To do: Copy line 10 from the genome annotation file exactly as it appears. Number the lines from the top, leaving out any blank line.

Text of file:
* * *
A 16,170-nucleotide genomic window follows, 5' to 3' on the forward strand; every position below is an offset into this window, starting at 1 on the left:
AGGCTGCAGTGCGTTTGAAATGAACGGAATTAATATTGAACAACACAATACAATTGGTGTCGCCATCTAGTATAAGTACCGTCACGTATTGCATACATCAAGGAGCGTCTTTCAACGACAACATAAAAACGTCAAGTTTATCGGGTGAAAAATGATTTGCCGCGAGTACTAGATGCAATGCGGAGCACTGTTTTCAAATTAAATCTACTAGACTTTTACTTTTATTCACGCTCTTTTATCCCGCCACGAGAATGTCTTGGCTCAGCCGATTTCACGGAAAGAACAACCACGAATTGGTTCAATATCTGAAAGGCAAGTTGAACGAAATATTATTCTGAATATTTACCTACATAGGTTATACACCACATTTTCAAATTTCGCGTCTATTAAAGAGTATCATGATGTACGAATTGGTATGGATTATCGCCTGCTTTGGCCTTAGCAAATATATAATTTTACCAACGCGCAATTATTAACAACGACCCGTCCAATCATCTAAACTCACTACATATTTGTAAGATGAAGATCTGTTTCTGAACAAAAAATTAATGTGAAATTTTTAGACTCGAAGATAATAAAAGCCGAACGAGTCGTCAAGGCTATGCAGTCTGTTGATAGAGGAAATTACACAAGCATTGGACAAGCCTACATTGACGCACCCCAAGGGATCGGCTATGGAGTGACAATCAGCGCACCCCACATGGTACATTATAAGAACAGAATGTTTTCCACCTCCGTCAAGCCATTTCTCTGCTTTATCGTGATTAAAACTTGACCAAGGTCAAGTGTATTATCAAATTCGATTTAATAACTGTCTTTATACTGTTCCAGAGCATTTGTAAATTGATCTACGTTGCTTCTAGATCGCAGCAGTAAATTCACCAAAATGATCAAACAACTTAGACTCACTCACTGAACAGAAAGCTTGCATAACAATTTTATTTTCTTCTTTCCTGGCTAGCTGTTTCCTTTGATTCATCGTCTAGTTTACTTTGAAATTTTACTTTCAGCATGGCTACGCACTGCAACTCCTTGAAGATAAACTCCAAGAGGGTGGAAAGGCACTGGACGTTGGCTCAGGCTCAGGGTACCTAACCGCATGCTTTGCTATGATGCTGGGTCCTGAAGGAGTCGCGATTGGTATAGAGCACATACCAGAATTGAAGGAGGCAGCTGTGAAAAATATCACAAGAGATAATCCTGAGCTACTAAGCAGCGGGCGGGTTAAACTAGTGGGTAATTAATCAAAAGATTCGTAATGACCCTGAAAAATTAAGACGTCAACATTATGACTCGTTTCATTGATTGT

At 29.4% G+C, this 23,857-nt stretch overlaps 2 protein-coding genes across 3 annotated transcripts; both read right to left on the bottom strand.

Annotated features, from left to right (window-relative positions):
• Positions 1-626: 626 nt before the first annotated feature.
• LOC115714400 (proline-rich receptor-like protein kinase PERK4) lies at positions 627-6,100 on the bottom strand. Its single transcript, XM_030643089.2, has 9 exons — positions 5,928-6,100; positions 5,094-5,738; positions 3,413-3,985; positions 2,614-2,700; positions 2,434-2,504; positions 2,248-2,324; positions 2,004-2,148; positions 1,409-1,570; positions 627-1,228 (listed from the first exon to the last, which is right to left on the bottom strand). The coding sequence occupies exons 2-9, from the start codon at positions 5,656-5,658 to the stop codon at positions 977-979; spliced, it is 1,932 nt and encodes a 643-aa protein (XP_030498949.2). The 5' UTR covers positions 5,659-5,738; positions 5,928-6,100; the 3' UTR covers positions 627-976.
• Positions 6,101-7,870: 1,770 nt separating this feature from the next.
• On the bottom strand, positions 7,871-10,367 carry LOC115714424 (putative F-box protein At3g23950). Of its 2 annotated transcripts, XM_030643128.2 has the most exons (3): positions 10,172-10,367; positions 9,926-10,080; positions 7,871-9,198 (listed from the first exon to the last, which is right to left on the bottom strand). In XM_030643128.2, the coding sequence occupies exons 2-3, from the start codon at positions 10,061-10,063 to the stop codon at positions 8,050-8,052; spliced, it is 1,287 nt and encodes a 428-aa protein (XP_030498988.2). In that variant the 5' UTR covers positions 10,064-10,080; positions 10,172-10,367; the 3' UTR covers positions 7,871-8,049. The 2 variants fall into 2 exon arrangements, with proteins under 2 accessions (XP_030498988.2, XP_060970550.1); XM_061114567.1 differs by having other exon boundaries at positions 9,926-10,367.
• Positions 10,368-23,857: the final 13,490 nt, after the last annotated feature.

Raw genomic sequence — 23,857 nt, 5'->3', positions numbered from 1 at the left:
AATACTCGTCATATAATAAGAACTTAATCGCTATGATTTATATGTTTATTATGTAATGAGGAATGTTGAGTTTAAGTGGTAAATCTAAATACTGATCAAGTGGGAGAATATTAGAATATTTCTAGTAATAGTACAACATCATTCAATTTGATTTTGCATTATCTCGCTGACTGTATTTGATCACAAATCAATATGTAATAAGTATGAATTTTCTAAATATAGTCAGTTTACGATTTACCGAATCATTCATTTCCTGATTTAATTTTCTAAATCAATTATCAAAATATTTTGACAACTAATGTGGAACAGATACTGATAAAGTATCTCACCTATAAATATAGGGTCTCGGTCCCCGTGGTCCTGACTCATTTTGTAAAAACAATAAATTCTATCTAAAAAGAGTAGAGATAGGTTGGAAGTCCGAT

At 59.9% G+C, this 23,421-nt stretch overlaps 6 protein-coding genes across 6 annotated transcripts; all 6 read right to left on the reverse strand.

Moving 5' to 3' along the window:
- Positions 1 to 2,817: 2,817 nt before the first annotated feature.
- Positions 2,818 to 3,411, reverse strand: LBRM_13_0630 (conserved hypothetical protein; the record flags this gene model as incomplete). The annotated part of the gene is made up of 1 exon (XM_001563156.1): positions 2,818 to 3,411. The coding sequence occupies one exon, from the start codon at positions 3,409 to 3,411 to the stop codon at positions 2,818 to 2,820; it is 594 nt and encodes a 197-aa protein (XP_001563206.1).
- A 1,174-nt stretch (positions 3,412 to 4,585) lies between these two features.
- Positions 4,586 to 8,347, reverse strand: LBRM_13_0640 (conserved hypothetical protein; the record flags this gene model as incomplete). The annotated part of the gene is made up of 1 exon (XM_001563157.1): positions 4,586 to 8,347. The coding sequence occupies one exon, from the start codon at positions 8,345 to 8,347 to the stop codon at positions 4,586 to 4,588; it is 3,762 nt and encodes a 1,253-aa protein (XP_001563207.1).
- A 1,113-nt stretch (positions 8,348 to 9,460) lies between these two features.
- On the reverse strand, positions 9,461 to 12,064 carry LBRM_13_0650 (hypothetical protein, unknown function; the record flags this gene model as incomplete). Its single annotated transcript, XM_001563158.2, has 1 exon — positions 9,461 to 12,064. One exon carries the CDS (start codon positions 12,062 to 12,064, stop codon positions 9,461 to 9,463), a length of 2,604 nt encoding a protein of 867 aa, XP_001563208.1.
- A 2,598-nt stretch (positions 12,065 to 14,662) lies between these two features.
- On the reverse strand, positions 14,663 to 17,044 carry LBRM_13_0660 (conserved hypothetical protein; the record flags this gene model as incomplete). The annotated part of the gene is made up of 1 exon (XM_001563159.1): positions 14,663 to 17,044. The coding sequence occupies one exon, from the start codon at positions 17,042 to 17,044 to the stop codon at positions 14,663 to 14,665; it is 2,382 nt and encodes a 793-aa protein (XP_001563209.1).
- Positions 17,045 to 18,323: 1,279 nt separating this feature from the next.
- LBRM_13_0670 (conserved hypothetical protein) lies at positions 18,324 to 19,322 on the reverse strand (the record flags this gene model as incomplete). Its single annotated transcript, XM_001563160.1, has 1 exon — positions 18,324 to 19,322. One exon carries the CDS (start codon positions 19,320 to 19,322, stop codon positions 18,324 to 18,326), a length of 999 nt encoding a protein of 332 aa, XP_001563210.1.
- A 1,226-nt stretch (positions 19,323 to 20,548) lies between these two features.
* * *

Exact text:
Raw genomic sequence — 23,857 nt, 5'->3', positions numbered from 1 at the left: